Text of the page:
If a family law case proceeded to trial or ended in any way other than a settlement, then chances are one (or both) of the parties is unhappy with the result. Perhaps one party feels like an important aspect of his or her case did not go their way; or perhaps the other party believes the judge gave them the short end of the stick without any good reason. In such a situation, one option could be to appeal the decision to the Washington Court of Appeals.
There are some notable differences between appealing your case and making your case to the judge at trial. For one thing, an appeal is not a do-over or a mulligan. You do not get to simply ask the Court of Appeals to reach a different conclusion by presenting the same evidence. Appeals are meant to address a legal error or a final decision made by the trial judge, and your goal on appeal is to convince the judge that the mistake was critical enough to remand or reverse the trial judge’s decision.
Here are some examples of successful and unsuccessful family law appeals, which are sampled to show the types of issues—and specifically the framing of issues—that parties will raise on appeal:
- In re Parentage of S.F., No. 38073-4-III, 2022 WL 1316280 (Wash. Ct. App. 2022): This case involved a trial decision giving the father primary custody of the minor child, and the mother appealed the final parenting plan handed down by the trial judge. The mother argued that it was error to limit her parenting time because the trial judge did not make any findings under RCW 26.09.191, which places restrictions in parenting plans based on certain conduct such as willful abandonment, physical or substance abuse, etc. The Court of Appeals rejected this argument because the trial judge never actually found that RCW 26.09.191 imposed restrictions, so the mother’s argument stumbled out of the gate.
- In re Marriage of Kim, 317 P.3d 555 (Wash. Ct. App. 2014): This was a divorce in which the father appealed the trial judge’s order granting the mother’s petition to relocate their children from Washington to California. The father’s argument on appeal was that the trial judge “abused its discretion because it applied an incorrect legal standard in analyzing the relocation issue.” But the Court of Appeals overruled his argument for various reasons, including that the father was relying on law from before the current applicable Child Relocation Act was enacted by the Washington state legislature.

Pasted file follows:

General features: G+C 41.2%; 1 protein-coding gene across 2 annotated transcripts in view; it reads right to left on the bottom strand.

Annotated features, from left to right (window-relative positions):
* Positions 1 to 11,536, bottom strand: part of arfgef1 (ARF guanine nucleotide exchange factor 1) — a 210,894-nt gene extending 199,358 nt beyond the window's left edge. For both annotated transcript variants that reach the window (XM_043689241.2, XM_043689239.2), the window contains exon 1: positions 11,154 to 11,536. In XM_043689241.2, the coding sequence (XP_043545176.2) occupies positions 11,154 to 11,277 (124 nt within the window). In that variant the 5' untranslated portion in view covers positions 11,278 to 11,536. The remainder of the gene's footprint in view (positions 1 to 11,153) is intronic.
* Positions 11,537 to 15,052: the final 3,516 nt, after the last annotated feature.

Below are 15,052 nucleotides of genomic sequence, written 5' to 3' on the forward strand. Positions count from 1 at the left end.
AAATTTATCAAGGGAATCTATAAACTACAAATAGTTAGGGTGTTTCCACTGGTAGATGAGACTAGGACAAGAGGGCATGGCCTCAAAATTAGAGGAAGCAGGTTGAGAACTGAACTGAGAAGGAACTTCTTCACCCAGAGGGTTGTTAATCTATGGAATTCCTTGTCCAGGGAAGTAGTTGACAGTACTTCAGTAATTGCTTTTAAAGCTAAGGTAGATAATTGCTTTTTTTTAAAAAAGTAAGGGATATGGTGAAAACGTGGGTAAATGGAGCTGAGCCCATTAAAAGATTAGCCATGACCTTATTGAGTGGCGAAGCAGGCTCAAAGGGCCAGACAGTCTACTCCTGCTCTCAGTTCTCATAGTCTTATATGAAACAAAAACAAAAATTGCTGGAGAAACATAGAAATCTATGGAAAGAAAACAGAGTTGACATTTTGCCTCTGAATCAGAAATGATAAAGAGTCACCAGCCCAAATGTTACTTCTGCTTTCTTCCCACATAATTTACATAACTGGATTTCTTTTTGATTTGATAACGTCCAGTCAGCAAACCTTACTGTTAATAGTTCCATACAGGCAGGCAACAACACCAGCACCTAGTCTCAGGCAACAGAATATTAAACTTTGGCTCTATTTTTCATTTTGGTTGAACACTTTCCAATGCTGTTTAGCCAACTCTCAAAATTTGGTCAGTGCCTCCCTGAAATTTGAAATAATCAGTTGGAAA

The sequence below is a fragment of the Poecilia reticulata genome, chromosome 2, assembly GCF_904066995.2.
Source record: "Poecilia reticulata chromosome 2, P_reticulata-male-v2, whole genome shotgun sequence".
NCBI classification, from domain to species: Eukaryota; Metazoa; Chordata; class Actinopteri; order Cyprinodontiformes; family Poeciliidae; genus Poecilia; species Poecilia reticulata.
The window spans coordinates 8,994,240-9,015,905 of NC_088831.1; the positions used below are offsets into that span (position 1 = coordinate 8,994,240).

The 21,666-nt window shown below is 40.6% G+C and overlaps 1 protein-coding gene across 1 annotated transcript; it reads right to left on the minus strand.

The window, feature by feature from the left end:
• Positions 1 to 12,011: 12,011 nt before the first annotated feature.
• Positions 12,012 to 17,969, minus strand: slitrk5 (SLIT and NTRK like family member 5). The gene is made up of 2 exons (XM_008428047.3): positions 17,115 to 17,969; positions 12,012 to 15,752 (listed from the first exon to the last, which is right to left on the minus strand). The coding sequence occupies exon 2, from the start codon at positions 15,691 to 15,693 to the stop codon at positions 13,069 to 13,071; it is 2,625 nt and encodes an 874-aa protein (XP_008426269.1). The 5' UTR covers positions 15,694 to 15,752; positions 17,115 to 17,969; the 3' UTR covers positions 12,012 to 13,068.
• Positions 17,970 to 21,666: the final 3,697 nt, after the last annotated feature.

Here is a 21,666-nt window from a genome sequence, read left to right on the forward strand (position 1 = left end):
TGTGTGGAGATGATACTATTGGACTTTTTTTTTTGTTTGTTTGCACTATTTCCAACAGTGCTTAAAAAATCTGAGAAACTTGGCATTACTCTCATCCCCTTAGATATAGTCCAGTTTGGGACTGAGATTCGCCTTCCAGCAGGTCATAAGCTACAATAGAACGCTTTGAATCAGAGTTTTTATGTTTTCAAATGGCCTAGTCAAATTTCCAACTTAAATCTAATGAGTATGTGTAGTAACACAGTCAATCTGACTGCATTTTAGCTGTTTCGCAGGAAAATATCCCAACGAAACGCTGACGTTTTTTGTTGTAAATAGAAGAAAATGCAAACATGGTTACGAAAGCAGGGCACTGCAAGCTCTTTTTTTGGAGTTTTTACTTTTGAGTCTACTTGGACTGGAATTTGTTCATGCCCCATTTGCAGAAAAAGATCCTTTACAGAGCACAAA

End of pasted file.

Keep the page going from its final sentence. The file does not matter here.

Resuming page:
- In re Marriage of Valente, 320 P.3d 115 (Wash. Ct. App. 2014): This case centered upon a trial judge’s order of maintenance after it awarded the wife, “$10,000 per month for seven years until [the wife] turns 62 years old; then $1,000 per month until she turns 72 years old; then $100 per month until his death, her death, or her remarriage, whichever occurs first.” The issue was the $100/month placeholder award, which was predicated on “possible future medical needs.” Ultimately, the husband was successful in his appeal because the trial judge “did not make any findings as to the likelihood or degree to which [the wife’s] condition might worsen.”
Navigating the appeals process can feel labyrinthine—there are a bevy of rules that must be followed before ever making your argument to the Court of Appeals. Be aware that you need to give notice to the Court that you plan to appeal very soon after an order from the trial judge is entered. As one Seventh Circuit Judge put it:
Moreover, “[t]he purpose of an appeal is to evaluate the reasoning and result reached by the district court.” Jaworski v. Master Hand Contractors, Inc., 882 F.3d 686, 690 (7th Cir. 2018). The rules of appellate procedure are designed “to make appellate briefs as valuable an aid to the decisional process as they can be.” Id. (quotation marks omitted). Noncompliance with appellate rules wastes time and resources and frustrates the review process. Sanctions are appropriate when the rules are violated[.]
McCurry v. Kenco Logistics Servs., LLC, 942 F.3d 783, 790 (7th Cir. 2019).
And notably, you do not have to continue using your attorney that worked with you at the trial level. There are attorneys who specialize in appellate law separate and apart from trial practice, and there are some attorneys that operate at both the trial and appellate level.